Ask the Vet: Parasite Prevention

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Check out the Michigan Humane Society blog on Mondays to see common veterinary questions answered. If you have an immediate medical concern with your pet, please call your veterinarian! If you have a non-urgent question you would like answered on the blog, you can comment here or email us at mail(at)michiganhumane.org.

“Why does my veterinarian want both a fecal sample and a blood test to check my dog for worms?”

A fecal sample is needed to test for parasites that live in a dog or cat’s intestinal tract. Common intestinal parasites include roundworms, hookworms, coccidia, whipworms, giardia and tapeworms. Many of these parasites can be transmitted to people, especially children and immune compromised adults. Puppies and kittens should be dewormed several times and have at least two fecal samples that are free of parasites. Adult dogs and cats should have a fecal test every 6-12 months or more depending on their lifestyle.

A blood test is needed to check for heartworm disease. Adult heartworms live in the heart and associated blood vessels of an infected animal. Adult heartworms produce baby heartworms called microfilaria. Mosquitoes are needed to spread heartworm disease and both dogs and cats, even those kept indoors, are at risk. When a mosquito bites an infected animal, the microfilaria enter the mosquito and develop into larvae. When the mosquito bites another animal, it passes the larvae through the bite wound. Over the next six months the larvae develop into adult worms, unless the animal is on monthly heartworm prevention medication. The monthly prevention kills the larvae.

A blood test, called an antigen test, is used to check for proteins produced by the adult heartworms. This is the most common test done for dogs. The test should be done at least once a year, even if a dog is on year round heartworm prevention to ensure the medication is effective. Tests for microfilaria are also commonly done for dogs. Testing cats for heartworm disease can be more of a challenge. Their immune systems fight off microfilaria quickly so they usually go undetected in the blood. Cats often have less adult heartworms, so the antigen test may not be as helpful. Often times an antigen test is run along with an antibody test to determine if the cat’s immune system is responding to the presence of heartworm disease.

Check with your veterinarian about what tests are appropriate for your pet.

“My dog and cat both have fleas. How can I treat them?”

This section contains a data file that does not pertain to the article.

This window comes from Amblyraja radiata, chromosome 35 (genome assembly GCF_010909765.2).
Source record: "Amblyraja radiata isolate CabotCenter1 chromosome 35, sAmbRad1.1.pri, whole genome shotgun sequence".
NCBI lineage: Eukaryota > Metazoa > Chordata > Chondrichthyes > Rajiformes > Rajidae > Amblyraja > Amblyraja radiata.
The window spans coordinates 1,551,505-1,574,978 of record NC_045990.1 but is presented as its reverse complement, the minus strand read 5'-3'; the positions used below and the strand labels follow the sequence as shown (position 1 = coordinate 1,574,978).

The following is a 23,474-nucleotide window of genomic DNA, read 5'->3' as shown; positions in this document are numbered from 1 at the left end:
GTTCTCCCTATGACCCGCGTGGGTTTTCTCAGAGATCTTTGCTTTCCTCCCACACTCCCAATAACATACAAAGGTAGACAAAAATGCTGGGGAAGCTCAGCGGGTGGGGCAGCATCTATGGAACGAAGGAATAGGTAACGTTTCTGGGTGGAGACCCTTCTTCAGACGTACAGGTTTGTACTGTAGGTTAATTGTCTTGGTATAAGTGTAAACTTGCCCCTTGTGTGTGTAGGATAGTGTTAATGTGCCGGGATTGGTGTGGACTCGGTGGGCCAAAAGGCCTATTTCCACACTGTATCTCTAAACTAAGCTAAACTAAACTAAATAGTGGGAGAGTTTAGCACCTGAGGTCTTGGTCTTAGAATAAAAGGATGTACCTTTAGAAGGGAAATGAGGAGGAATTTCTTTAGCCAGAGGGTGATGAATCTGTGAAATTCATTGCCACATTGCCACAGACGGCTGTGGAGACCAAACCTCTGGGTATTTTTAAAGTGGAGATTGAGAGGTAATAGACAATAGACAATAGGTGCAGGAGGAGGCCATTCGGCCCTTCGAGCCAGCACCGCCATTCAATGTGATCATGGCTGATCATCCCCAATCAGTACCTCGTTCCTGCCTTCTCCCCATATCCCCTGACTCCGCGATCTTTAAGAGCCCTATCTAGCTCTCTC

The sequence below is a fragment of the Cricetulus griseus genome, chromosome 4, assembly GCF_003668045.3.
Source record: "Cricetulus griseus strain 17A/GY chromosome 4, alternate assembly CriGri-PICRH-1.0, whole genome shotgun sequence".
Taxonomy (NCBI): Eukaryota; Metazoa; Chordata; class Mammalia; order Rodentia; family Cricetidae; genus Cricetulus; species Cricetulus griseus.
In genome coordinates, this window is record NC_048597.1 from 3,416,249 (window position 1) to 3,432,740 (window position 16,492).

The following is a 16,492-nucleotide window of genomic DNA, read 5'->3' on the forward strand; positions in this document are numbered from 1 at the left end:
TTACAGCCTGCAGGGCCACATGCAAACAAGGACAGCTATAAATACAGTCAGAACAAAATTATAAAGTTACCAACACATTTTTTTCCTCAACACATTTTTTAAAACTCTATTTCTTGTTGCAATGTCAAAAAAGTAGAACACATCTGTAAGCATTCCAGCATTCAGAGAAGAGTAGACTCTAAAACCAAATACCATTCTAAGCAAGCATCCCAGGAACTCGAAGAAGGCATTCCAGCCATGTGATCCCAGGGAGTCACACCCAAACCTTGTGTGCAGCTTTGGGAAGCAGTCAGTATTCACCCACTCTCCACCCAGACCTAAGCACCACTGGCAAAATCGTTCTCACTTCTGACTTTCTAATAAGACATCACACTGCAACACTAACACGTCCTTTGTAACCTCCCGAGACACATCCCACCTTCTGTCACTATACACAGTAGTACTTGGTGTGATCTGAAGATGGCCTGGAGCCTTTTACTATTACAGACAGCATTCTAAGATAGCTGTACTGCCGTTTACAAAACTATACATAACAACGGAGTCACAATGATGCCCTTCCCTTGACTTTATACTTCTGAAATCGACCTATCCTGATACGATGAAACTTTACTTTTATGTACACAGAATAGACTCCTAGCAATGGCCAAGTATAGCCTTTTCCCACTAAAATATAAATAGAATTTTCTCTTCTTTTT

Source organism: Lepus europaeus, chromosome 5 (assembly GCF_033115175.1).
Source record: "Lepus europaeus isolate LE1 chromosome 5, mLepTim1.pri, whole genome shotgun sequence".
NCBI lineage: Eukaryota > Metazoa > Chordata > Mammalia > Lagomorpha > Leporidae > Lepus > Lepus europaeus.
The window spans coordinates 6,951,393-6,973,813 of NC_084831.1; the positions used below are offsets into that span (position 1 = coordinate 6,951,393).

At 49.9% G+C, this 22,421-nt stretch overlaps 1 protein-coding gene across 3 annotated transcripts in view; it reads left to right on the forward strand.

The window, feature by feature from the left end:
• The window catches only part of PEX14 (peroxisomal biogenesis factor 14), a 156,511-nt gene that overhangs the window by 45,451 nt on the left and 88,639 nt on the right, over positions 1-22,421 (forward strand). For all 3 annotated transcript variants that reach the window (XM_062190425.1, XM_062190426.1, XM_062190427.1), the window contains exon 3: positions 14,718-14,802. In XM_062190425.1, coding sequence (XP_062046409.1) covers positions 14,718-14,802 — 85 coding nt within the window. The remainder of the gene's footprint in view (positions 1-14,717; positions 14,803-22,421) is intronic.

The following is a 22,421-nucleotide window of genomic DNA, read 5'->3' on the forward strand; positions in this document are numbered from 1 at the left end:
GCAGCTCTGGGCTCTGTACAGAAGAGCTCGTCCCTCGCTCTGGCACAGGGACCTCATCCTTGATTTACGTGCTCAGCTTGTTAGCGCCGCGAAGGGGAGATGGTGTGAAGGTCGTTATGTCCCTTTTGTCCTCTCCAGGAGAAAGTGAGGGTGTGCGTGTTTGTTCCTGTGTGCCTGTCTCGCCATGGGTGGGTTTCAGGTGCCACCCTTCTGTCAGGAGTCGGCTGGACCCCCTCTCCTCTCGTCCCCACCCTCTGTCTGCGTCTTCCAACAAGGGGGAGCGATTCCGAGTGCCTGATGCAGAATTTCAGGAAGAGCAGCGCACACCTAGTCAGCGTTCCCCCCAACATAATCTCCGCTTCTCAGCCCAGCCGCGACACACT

In order to control fleas, it is necessary to treat the pet and the environment. There are four stages to the flea life cycle: eggs, larvae, pupae and adult. Adult fleas live on dogs and cats, taking a blood meal, producing flea dirt (flea feces) and laying eggs. One adult female flea can lay about 50 eggs per day. The eggs fall to the ground and hatch into larvae. Larvae live in carpet, cracks in floors and shady areas outdoors. They feed on the flea dirt that falls from the pet onto the ground. The larvae develop into pupae. The pupae are protected inside a cocoon where they develop into adult fleas and wait for the proper environmental conditions, at which time they emerge and seek out a host animal, such as a dog or cat. It takes about two to three weeks for a flea to complete its lifecycle

Once monthly topical flea products such as Frontline and Revolution, will effectively control fleas on your pet if used properly. These products should be used for at least 3-4 months or longer depending on your pet’s lifestyle and the severity of the flea infestation. All animals in the house should be treated with a product that is appropriate for their weight and age. Cats are very sensitive to insecticides so make sure the product you are using is labeled safe for cats. Check with your veterinarian for appropriate flea control medication for your pet.

If you treated your pet with a topical product such as Frontline or Revolution, and you are still seeing adult fleas on your pet, it is most likely new fleas emerging from the environment and not because the product has failed. Most of the lifecycle of the flea is spent in the environment, so it is important to treat your house, and in some cases, your yard. Vacuum often, especially under beds and furniture. Wash any bedding your pet uses in hot water. A professional exterminator may be needed to treat your house and yard. Often more than one treatment is needed.

Additional prescription medications are available to control various life stages of the flea. Talk to your veterinarian about these different options to see if any are appropriate for your pet.

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